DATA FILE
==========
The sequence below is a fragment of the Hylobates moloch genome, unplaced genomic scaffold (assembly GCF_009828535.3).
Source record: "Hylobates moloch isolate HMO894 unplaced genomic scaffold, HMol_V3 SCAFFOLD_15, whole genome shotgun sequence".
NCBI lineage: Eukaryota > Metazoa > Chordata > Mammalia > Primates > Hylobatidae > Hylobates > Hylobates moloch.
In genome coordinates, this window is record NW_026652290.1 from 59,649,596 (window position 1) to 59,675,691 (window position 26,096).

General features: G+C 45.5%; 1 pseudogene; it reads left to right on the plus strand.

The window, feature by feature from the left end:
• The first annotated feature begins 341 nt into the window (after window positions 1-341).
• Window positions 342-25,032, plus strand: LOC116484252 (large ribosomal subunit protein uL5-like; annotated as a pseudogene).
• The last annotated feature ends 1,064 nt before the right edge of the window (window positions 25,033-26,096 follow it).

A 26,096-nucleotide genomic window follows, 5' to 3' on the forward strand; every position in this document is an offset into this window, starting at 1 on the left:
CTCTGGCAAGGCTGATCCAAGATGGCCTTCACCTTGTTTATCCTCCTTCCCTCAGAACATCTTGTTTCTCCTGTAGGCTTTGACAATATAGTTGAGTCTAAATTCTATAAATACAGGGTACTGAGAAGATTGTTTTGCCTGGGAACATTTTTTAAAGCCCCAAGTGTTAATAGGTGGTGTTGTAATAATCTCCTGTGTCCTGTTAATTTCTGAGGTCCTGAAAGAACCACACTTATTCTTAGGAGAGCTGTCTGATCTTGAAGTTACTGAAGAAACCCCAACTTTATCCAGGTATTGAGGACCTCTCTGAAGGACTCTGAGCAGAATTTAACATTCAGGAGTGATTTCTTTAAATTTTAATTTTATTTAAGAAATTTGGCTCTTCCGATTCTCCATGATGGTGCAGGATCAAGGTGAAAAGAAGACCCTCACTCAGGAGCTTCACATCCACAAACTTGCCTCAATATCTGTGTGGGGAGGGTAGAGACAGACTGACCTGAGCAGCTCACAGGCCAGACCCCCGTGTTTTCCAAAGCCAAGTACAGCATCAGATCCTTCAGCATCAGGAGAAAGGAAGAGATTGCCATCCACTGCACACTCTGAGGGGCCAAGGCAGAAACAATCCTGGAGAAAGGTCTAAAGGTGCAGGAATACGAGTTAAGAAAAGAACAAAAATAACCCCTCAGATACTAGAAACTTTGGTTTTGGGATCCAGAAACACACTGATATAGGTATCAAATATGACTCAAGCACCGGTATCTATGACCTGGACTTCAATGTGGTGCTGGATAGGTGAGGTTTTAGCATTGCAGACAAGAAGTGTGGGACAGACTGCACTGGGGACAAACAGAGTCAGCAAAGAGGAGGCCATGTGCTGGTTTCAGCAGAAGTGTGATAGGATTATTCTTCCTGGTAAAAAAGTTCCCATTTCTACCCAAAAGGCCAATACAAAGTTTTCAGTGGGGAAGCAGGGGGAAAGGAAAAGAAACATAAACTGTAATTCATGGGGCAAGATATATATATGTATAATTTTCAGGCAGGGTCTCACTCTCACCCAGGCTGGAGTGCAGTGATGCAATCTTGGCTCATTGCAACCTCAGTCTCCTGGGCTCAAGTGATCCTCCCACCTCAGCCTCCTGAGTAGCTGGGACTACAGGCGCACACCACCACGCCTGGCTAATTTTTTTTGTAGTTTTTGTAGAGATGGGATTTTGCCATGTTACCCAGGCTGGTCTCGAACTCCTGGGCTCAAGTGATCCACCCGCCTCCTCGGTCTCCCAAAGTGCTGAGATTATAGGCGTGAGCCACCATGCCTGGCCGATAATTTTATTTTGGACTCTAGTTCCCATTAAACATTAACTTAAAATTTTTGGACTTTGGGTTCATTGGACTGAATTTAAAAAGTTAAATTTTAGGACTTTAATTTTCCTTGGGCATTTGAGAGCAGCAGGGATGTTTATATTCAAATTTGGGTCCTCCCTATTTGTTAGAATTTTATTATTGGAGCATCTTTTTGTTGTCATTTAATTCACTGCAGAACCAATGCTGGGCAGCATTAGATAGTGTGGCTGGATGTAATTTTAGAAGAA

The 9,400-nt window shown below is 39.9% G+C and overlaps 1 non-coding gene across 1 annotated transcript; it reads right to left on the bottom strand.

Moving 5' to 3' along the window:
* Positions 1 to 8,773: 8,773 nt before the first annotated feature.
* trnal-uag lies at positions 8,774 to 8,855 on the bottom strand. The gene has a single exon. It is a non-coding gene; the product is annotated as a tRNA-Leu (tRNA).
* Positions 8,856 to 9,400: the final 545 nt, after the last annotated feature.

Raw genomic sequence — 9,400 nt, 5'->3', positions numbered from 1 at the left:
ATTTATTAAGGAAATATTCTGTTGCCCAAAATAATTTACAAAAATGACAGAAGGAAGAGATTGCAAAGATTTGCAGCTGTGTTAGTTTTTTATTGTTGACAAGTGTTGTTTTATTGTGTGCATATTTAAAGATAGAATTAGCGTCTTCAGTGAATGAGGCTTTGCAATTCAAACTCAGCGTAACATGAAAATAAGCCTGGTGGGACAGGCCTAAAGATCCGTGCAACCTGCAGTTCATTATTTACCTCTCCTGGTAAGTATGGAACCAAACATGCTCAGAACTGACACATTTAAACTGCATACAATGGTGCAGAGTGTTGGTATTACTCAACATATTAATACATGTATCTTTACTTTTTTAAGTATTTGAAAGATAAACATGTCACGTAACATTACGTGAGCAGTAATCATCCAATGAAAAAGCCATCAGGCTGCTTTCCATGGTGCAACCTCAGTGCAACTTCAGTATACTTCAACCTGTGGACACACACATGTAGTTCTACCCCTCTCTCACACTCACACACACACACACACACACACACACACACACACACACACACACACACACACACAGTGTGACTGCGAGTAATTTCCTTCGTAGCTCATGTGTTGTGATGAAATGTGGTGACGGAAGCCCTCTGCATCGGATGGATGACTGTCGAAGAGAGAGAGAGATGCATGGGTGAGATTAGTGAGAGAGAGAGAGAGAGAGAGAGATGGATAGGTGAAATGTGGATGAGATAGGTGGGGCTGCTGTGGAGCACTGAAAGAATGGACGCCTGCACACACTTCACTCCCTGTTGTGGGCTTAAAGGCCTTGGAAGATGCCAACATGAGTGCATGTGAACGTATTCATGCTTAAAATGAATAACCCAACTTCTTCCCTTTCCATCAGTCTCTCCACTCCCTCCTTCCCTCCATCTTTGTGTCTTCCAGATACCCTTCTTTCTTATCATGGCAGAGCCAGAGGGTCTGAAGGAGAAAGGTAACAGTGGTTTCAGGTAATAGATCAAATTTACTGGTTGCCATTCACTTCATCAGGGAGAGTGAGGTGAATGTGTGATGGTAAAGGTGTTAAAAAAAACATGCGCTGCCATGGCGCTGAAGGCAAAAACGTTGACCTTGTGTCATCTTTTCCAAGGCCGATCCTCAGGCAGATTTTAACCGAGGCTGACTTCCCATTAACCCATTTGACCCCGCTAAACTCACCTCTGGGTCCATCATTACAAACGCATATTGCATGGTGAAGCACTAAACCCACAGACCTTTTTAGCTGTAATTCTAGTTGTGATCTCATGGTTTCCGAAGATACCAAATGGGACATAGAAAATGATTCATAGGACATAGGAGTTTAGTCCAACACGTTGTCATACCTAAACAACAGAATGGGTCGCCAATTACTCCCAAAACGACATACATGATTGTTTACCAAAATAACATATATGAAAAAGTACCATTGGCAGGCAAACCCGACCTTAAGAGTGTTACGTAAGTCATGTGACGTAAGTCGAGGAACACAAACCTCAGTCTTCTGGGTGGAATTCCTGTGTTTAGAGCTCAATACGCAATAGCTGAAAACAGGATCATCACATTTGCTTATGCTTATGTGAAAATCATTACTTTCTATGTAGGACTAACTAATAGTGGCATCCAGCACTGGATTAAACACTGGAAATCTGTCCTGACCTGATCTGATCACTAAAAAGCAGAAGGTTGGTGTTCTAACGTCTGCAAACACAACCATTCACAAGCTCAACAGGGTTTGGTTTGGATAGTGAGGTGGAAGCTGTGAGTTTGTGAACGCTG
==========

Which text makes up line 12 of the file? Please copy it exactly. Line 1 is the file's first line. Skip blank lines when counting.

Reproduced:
The 9,400-nt window shown below is 39.9% G+C and overlaps 1 non-coding gene across 1 annotated transcript; it reads right to left on the bottom strand.